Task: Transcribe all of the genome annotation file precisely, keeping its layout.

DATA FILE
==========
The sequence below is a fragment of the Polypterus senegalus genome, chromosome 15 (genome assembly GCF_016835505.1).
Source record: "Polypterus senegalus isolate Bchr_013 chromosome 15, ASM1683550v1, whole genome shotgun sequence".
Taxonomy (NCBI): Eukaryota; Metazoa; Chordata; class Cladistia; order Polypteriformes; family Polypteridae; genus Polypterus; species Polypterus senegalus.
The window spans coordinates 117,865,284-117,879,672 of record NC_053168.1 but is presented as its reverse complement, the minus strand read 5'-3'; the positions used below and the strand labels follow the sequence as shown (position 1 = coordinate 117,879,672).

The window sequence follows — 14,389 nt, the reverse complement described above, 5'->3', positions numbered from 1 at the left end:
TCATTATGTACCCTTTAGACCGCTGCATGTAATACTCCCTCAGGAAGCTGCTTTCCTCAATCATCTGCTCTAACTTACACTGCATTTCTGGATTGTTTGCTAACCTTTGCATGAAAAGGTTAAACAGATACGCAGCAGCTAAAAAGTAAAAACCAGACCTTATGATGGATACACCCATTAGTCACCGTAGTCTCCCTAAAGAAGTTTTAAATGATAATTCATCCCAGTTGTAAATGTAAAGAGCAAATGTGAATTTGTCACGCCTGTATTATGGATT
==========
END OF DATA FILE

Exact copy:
The sequence below is a fragment of the Polypterus senegalus genome, chromosome 15 (genome assembly GCF_016835505.1).
Source record: "Polypterus senegalus isolate Bchr_013 chromosome 15, ASM1683550v1, whole genome shotgun sequence".
Taxonomy (NCBI): Eukaryota; Metazoa; Chordata; class Cladistia; order Polypteriformes; family Polypteridae; genus Polypterus; species Polypterus senegalus.
The window spans coordinates 117,865,284-117,879,672 of record NC_053168.1 but is presented as its reverse complement, the minus strand read 5'-3'; the positions used below and the strand labels follow the sequence as shown (position 1 = coordinate 117,879,672).

The window sequence follows — 14,389 nt, the reverse complement described above, 5'->3', positions numbered from 1 at the left end:
TCATTATGTACCCTTTAGACCGCTGCATGTAATACTCCCTCAGGAAGCTGCTTTCCTCAATCATCTGCTCTAACTTACACTGCATTTCTGGATTGTTTGCTAACCTTTGCATGAAAAGGTTAAACAGATACGCAGCAGCTAAAAAGTAAAAACCAGACCTTATGATGGATACACCCATTAGTCACCGTAGTCTCCCTAAAGAAGTTTTAAATGATAATTCATCCCAGTTGTAAATGTAAAGAGCAAATGTGAATTTGTCACGCCTGTATTATGGATT